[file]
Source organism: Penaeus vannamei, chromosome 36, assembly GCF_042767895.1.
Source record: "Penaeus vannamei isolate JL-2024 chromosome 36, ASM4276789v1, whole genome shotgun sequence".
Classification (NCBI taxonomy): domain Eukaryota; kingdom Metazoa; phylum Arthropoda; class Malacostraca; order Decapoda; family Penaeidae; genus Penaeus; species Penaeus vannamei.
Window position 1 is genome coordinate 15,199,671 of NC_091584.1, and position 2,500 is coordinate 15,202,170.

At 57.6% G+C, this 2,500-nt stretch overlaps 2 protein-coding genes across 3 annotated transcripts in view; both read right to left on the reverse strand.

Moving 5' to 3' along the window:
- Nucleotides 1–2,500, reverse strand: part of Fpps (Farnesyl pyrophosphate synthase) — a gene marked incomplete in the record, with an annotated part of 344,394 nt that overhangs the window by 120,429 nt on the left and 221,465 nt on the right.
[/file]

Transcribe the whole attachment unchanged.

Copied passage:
Source organism: Penaeus vannamei, chromosome 36, assembly GCF_042767895.1.
Source record: "Penaeus vannamei isolate JL-2024 chromosome 36, ASM4276789v1, whole genome shotgun sequence".
Classification (NCBI taxonomy): domain Eukaryota; kingdom Metazoa; phylum Arthropoda; class Malacostraca; order Decapoda; family Penaeidae; genus Penaeus; species Penaeus vannamei.
Window position 1 is genome coordinate 15,199,671 of NC_091584.1, and position 2,500 is coordinate 15,202,170.

At 57.6% G+C, this 2,500-nt stretch overlaps 2 protein-coding genes across 3 annotated transcripts in view; both read right to left on the reverse strand.

Moving 5' to 3' along the window:
- Nucleotides 1–2,500, reverse strand: part of Fpps (Farnesyl pyrophosphate synthase) — a gene marked incomplete in the record, with an annotated part of 344,394 nt that overhangs the window by 120,429 nt on the left and 221,465 nt on the right.